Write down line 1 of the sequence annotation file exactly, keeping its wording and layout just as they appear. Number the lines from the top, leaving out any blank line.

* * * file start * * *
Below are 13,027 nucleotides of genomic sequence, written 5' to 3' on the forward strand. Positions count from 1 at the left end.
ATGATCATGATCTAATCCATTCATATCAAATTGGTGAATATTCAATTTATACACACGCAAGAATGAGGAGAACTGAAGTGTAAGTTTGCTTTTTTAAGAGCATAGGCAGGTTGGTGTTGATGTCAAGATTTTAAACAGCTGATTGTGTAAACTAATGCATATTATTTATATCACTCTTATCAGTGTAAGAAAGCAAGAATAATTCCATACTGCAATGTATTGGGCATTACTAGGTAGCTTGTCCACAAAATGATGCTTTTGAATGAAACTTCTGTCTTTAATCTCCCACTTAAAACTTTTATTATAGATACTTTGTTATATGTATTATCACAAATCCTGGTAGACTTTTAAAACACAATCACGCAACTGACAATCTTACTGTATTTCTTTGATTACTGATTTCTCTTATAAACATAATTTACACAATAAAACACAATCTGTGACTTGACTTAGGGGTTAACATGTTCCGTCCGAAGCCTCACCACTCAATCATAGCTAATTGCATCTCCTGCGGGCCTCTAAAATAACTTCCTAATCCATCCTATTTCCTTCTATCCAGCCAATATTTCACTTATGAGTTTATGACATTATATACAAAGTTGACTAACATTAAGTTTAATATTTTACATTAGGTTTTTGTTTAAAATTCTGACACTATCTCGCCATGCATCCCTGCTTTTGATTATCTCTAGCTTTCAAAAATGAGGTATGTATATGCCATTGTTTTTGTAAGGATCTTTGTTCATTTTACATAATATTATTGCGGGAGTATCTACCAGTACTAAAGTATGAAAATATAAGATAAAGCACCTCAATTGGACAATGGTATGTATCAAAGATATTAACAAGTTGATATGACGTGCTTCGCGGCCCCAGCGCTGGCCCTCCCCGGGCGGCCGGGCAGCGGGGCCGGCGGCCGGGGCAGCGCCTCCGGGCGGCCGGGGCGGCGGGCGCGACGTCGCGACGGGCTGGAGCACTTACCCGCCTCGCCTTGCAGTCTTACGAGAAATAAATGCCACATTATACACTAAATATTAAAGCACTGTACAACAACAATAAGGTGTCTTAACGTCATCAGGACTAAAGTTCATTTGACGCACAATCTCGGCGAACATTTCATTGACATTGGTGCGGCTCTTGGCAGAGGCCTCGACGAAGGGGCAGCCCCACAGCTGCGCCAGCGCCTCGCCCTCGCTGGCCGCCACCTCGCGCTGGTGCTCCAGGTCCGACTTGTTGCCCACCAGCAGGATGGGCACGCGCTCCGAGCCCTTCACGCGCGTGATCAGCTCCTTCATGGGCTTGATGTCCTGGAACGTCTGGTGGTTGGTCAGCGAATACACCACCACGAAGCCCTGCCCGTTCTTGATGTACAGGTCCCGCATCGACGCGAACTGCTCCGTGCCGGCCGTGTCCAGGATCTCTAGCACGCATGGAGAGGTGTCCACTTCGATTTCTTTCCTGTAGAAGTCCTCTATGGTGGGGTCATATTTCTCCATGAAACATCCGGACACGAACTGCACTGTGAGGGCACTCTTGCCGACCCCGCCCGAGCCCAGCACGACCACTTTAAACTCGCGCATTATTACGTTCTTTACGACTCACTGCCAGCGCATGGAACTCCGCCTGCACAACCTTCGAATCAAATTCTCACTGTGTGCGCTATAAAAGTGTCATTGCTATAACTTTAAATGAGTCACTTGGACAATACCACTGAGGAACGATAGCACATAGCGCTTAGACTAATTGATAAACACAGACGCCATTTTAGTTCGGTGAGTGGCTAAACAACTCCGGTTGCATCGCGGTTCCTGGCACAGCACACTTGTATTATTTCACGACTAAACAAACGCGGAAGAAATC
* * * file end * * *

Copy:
Below are 13,027 nucleotides of genomic sequence, written 5' to 3' on the forward strand. Positions count from 1 at the left end.